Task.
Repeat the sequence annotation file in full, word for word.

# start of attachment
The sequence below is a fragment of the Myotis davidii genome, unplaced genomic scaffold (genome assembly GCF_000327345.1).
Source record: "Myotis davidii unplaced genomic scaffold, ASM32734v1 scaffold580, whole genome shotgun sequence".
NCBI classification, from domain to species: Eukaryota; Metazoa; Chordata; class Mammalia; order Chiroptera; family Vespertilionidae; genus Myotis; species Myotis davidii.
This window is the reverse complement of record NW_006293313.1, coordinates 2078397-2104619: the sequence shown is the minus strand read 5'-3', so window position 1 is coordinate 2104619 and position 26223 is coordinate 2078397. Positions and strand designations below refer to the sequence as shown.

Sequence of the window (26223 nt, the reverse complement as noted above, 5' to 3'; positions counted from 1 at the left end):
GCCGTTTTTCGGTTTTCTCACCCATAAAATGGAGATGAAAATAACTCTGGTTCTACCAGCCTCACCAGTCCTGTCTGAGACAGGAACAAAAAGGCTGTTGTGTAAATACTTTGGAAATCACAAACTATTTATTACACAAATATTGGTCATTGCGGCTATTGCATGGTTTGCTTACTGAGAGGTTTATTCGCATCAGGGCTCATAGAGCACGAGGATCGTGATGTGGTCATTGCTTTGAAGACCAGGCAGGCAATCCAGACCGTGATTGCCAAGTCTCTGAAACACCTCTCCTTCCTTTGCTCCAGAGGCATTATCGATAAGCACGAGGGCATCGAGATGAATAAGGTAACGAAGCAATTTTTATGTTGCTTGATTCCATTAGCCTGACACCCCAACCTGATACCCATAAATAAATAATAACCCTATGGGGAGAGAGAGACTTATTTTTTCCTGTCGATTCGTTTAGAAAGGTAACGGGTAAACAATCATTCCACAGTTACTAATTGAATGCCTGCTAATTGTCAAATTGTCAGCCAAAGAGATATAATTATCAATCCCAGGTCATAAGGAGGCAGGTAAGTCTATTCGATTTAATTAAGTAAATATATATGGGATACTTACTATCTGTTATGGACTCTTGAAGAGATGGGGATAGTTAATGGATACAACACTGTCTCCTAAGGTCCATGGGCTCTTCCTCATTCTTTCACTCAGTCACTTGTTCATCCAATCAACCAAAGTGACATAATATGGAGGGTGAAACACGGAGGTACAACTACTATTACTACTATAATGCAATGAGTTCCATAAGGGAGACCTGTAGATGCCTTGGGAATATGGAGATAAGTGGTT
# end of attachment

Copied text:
The sequence below is a fragment of the Myotis davidii genome, unplaced genomic scaffold (genome assembly GCF_000327345.1).
Source record: "Myotis davidii unplaced genomic scaffold, ASM32734v1 scaffold580, whole genome shotgun sequence".
NCBI classification, from domain to species: Eukaryota; Metazoa; Chordata; class Mammalia; order Chiroptera; family Vespertilionidae; genus Myotis; species Myotis davidii.
This window is the reverse complement of record NW_006293313.1, coordinates 2078397-2104619: the sequence shown is the minus strand read 5'-3', so window position 1 is coordinate 2104619 and position 26223 is coordinate 2078397. Positions and strand designations below refer to the sequence as shown.

Sequence of the window (26223 nt, the reverse complement as noted above, 5' to 3'; positions counted from 1 at the left end):
GCCGTTTTTCGGTTTTCTCACCCATAAAATGGAGATGAAAATAACTCTGGTTCTACCAGCCTCACCAGTCCTGTCTGAGACAGGAACAAAAAGGCTGTTGTGTAAATACTTTGGAAATCACAAACTATTTATTACACAAATATTGGTCATTGCGGCTATTGCATGGTTTGCTTACTGAGAGGTTTATTCGCATCAGGGCTCATAGAGCACGAGGATCGTGATGTGGTCATTGCTTTGAAGACCAGGCAGGCAATCCAGACCGTGATTGCCAAGTCTCTGAAACACCTCTCCTTCCTTTGCTCCAGAGGCATTATCGATAAGCACGAGGGCATCGAGATGAATAAGGTAACGAAGCAATTTTTATGTTGCTTGATTCCATTAGCCTGACACCCCAACCTGATACCCATAAATAAATAATAACCCTATGGGGAGAGAGAGACTTATTTTTTCCTGTCGATTCGTTTAGAAAGGTAACGGGTAAACAATCATTCCACAGTTACTAATTGAATGCCTGCTAATTGTCAAATTGTCAGCCAAAGAGATATAATTATCAATCCCAGGTCATAAGGAGGCAGGTAAGTCTATTCGATTTAATTAAGTAAATATATATGGGATACTTACTATCTGTTATGGACTCTTGAAGAGATGGGGATAGTTAATGGATACAACACTGTCTCCTAAGGTCCATGGGCTCTTCCTCATTCTTTCACTCAGTCACTTGTTCATCCAATCAACCAAAGTGACATAATATGGAGGGTGAAACACGGAGGTACAACTACTATTACTACTATAATGCAATGAGTTCCATAAGGGAGACCTGTAGATGCCTTGGGAATATGGAGATAAGTGGTT